The structural diversity of condensed tannins in willows (salix spp.): a first screening to improve the nutritional quality of ruminant products

C2 - Non-edited contributions to conferences

Falchero, L., Brown, R., Hanley, S. J., Karp, A., Shield, I. F. and Mueller-Harvey, I. 2011. The structural diversity of condensed tannins in willows (salix spp.): a first screening to improve the nutritional quality of ruminant products.

AuthorsFalchero, L., Brown, R., Hanley, S. J., Karp, A., Shield, I. F. and Mueller-Harvey, I.
TypeC2 - Non-edited contributions to conferences

Introduction Condensed tannins (CT) are polyphenols widely investigated in recent plant and animal research. Forage
plant CT can in fact interact with animal physiological processes and with the metabolism of the microbial population in the rumen. Both these processes can generate useful benefits for ruminant nutrition and health, productivity, and product quality (Vasta et al., 2010). However, some tannins can also have dose-dependant negative nutritional effects. Thus, all tannins were often mistakenly described in the past as anti-nutritional factors. Actually, plants produce a wide range of tannin structures, differing enormously between plant species, varieties and plant parts. This explains why some tannin-containing forages are much more effective than others. Therefore, investigations into the beneficial or detrimental effects of CT need to consider all aspects of their structural variation. Within the EU project ‘Tannin StrACTure QTLs’, willow (Salix spp.) has been selected as model plant to investigate the biological effects of plant CT structural traits. The UK National Willow Collection, maintained at the Rothamsted Research Institute, is a worldwide and unique willow germplasm collection that currently includes about 1300 accessions representing over 100 different willow species. Willows contain CT (2-3% of leaf dry matter), and their leaves and twigs have been used in the past as ruminant feeds and feed supplements in extensive systems in Northern Europe (Waller et al., 2001) and Bhutan (Roder, 1992), while researchers from New Zealand have investigated their potential as substitutive feed to deal with summer drought (Moore et al., 2003). As a first step in order to evaluate the potential use of willows as novel sustainable feed and the biological effect of the different CT structural traits, this work reports the CT composition of 18 diverse accessions of the UK National Willow Collection, determined by direct thiolysis. This method is suited to quantify the variable proportions as terminal or extension units of the CT monomers, named flavan-3-ols (catechin, epicatechin, gallocatechin, and epigallocatechin), that define CT structural traits.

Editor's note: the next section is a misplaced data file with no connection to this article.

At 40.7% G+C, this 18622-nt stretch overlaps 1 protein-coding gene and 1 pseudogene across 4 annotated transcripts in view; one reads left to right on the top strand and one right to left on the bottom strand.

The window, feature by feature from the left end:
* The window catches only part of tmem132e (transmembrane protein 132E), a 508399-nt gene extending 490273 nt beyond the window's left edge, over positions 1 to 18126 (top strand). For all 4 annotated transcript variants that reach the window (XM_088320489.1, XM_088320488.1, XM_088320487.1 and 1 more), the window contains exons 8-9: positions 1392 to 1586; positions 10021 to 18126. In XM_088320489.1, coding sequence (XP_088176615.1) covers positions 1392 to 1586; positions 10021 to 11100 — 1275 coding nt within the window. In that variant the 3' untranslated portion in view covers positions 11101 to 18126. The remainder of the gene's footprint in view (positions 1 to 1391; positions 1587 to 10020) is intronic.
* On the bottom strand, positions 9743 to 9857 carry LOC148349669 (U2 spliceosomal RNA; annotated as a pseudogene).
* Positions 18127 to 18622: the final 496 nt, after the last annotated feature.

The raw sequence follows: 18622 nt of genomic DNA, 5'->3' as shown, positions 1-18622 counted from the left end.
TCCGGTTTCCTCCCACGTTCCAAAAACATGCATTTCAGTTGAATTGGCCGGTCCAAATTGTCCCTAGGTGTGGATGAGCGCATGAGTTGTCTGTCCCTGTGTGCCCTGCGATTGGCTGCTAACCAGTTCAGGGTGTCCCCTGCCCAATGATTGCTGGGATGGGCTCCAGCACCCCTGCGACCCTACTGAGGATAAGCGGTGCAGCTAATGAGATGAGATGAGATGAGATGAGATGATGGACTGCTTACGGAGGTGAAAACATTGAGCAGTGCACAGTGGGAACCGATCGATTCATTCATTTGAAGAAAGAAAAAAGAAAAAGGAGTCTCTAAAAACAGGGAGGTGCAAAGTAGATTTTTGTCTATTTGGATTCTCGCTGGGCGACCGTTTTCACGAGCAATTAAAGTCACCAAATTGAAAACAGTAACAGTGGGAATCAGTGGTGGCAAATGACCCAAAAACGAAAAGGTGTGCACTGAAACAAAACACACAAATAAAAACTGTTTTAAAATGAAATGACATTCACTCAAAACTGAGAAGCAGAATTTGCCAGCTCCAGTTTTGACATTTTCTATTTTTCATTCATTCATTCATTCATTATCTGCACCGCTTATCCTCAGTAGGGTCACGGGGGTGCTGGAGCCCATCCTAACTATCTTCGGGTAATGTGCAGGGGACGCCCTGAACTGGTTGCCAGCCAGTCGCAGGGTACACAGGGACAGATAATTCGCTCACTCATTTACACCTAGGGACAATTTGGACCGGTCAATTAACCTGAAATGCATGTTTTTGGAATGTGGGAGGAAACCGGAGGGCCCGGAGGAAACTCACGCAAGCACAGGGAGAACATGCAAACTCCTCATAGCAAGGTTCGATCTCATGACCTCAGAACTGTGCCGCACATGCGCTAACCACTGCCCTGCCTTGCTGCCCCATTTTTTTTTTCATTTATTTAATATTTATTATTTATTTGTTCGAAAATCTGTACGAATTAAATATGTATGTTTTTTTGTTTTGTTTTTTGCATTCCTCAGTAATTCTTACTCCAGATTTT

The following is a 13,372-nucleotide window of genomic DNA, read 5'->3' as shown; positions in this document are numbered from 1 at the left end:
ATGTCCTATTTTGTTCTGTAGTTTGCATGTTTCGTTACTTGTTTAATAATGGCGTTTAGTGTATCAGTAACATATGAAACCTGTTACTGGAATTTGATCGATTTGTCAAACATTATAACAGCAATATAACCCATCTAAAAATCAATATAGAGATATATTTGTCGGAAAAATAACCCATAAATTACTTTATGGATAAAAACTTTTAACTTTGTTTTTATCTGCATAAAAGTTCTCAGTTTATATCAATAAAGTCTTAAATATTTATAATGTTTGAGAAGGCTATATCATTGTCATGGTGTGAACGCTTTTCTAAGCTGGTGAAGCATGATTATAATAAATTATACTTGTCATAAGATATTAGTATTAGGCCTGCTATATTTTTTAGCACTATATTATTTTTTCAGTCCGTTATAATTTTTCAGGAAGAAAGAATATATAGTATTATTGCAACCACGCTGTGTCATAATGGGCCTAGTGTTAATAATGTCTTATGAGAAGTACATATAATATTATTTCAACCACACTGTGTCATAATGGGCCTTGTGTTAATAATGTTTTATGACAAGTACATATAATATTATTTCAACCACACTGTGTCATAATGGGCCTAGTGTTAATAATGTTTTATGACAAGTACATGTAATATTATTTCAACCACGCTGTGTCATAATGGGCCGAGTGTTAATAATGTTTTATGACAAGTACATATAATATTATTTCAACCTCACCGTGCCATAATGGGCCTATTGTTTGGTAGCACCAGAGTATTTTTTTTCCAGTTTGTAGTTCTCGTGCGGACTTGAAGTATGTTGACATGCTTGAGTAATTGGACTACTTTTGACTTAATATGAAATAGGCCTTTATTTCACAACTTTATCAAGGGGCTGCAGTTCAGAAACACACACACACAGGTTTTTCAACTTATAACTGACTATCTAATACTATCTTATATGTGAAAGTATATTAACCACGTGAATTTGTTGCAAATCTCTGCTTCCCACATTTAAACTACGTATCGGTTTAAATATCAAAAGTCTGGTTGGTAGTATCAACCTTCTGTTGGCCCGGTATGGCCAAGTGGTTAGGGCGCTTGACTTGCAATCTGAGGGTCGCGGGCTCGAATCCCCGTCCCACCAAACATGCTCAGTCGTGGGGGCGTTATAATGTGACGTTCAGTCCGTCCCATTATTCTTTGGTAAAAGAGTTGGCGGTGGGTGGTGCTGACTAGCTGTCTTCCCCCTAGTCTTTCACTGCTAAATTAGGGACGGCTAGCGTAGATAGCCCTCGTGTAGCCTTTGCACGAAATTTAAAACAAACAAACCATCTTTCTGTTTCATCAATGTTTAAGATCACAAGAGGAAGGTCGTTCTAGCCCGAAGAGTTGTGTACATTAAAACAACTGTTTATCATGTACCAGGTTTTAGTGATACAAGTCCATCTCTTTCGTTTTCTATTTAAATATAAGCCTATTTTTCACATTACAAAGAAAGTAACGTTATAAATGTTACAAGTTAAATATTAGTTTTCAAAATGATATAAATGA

Materials and methods Leaves from 18 accessions of willow were collected on July 2010 from the National Willow
Collection (BBSRC Rothamsted Research, Harpenden, Hertfordshire, UK), then freeze-dried for 48 hours, ground to pass a 0.5 mm sieve, and stored in the darkness. The thiolysis extraction was performed on the dried-leaves samples (200 mg
each) after prewashing in acetonitrile to remove free catechin. Then, after HPLC separation, CT structural information (Total extracted condensed tannins, mean Degree of Polymerization – mDP, Procyanidin/Prodelphinidin ratio - PC/PD, and cis/trans ratio) were obtained according to Gea et al., 2011.
Results Results showed a great and partially unexpected range of variability for each tannin trait among the accessions.
Total CT content varied from 0.30 (accession n:1000, Salix myrsinifolia) to 2.50 g\100g DM (n:449, S. appendiculata).
mDP, related to CT molecular weight, varied from 4.1 (n:1000, S. myrsinifolia) to 26.1 (n:987, S. hookeriana). PC/PD ratio
varied from 14.8/85.2 (n:99, S. triandra) to 97.7/2.3(n:956, S. eriocephala). Also cis/trans ratio showed large variations
among accessions, ranging from 1.7/98.3 (n:99, S.triandra) to 81.3/18.7 (n:945, S. myricoides).
Conclusions This screening has demonstrated that a wide range of different combinations of CT traits exists in willow
germplasm. This structural richness is coupled to a CT concentration that is close to the optimum considered for feed to potentially obtain benefits for animal health and nutrition (Dixon et al., 2005).
Further investigations are therefore planned in the project “Tannin StrACTure QTLs” to link willow CT structural traits
and their biological activity. Future results will be useful for the researchers investigating how to optimize in a sustainable way novel feeds for ruminant nutrition, in order to improve animal health, productivity, and the quality of derived products.
Acknowledgements The research project ‘Tannin StrACTure QTLs’ is funded by the European Union (FP7/2007-2013)
under grant agreement n PIEF-GA-2009-253905.
Dixon, R.A., Xie, D.Y., and Sharma, S.B., 2005. New Phytologist. 165, 9–28.
Gea, A., Stringano, E., Brown, R.H., and Mueller-Harvey, I., 2011. Journal of Agricultural and Food Chemistry. 59, 495–
Moore, K. M., Barry, T. N., Cameron, P. N. , Lopez-Villalobosa, N., and Cameron, D. J., 2003. Animal Feed Science and
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Waller, P.J., Bernes, G., Thamsborg, S.M., Sukura, A., Richter, S.H., Ingebrigtsen, K., and Höglund, J., 2001. Acta
Veterinaria Scandinavica. 42, 31-44.

Year of Publication2011
JournalAdvances in Animal Biosciences
Journal citation2, pp. 410-410
Funder project or codeCentre for Biofuels and Climate Change (BCC)

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